Health and Safety

Asbestos Hazards and Tips for Safety









Asbestos, a natural mineral drawn from serpentine rock, stands up to intense temperatures. Prior to its toxic waste status, its outstanding resistance to heat, combined with its fibrous makeup and low cost, ushered it into the manufacture of thousands of products from toasters to ductwork for more than 60 years.
There are various asbestos diseases - the most common is malignant mesothelioma, a rare cancer of the intestinal tract and lungs.

Do small amounts of asbestos in your home really pose a health threat? How can you determine whether or not your home contains asbestos? And if it does, what should you do about removal?

The good news is that asbestos is relatively easy to identify and if it presents an immediate hazard can be dealt with manageably.

Asbestos, is widely used in making roofings, cement pipes, and conduits for electrical cables. Finished asbestos products in themselves may not be harmful, but it poses a health hazard for the worker exposed to its fibres based on scientific research.

Asbestos is a term, that refers to six kinds of naturally occuring mineral fibres. Of these six, three are used more commonly. Chrysotile is the most common, accounts for almost 90 per cent of the asbestos used in the industry, but it is not unusual to encounter Amosite or Crocidolite as well. Crocidolite asbestos is banned in India. However in old insulation material, it can be found.

All types of asbestos tend to break into very tiny fibre, almost microscopic. Due to the small size, these remain suspended in the air for long duration. These fibres are indestructible and are resistant to chemicals and heat, and are very stable in the environment. They do not evaporate into air or dissolve in water, and they do not break down over time. Because of its high durability and with tensile strength asbestos has been widely used inconstruction and insulation materials.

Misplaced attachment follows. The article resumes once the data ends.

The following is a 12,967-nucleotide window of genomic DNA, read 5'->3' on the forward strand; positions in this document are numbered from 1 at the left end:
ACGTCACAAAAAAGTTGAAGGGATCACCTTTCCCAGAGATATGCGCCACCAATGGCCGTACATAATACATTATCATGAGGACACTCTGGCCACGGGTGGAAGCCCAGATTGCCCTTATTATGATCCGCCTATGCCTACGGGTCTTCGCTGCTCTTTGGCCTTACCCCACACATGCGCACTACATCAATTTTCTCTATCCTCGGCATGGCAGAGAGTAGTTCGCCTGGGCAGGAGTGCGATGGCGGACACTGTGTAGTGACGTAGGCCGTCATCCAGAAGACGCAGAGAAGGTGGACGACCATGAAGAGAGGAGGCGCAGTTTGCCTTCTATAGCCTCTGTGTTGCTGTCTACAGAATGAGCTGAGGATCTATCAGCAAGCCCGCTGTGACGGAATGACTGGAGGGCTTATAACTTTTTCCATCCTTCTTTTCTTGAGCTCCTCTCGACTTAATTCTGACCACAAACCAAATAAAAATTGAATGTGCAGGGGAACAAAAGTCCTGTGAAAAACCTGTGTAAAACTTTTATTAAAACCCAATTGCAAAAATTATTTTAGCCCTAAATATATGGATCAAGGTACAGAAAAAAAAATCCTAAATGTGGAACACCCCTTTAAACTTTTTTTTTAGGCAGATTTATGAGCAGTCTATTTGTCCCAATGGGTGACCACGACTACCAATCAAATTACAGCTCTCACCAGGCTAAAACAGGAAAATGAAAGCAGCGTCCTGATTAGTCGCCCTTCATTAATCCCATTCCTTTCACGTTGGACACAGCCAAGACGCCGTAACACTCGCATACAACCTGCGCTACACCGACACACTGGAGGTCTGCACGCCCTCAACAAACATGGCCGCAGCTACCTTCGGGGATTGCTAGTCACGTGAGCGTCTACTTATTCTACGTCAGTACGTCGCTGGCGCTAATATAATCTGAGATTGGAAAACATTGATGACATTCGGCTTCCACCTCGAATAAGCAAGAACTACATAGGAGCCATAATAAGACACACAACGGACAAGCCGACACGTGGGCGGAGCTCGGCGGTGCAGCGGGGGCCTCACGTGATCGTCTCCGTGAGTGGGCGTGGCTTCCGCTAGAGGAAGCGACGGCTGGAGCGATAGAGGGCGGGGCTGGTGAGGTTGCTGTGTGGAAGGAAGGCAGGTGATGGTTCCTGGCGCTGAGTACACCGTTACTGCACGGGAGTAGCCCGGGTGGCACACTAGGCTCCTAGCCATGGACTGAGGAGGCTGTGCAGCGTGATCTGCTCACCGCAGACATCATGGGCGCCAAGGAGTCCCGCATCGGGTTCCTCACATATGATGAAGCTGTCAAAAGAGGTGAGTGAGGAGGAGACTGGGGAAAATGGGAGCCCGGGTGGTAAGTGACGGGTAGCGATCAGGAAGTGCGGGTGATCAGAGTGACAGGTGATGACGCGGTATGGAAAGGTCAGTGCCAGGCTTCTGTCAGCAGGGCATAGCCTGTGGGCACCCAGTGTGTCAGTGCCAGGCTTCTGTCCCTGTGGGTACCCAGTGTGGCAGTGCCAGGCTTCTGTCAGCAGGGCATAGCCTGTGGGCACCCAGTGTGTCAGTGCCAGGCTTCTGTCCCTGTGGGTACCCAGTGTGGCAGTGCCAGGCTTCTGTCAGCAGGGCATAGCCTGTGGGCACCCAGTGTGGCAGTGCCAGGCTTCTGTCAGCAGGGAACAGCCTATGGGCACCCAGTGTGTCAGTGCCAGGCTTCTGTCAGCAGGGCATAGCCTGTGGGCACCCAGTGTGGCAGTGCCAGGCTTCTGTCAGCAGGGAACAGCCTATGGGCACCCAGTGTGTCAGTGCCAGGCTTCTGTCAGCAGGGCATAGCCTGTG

After mining and milling, asbestos is processed through various methods and used for making cement products, gasket sheet material, friction material, heat resistant textiles, some special applications like in paints, thermoplastics etc.

In India, asbestos is used in manufacture of pressure and non pressure pipes used for water supply, sewage, irrigation and drainage systems, asbestos textiles, laminated products, tape, gland packing, packing ropes, brake lining and jointing used in core sector industries such as automobile, heavy equipment, petro-chemicals, nuclear power plants, fertilizers, thermal power plants, transportation, defence.

Ban Asbestos Network of India (BANI) is raising public awareness about the hazards of asbestos.

Asbestos regulations in India

In India, asbestos is regulated under the Factories Act (1948), in which asbestosis is listed as a notifiable disease in the schedule 3 of the Act. Asbestos is also regulated under Air and Water Act and Hazardous Wastes (Handling and Management) Rules 1989 under the Environment Protection Act (1986). Besides these, Indian Standards Institution (ISI) has brought out a number of national standards and specification relating to asbestos mining, manufacturing and handling.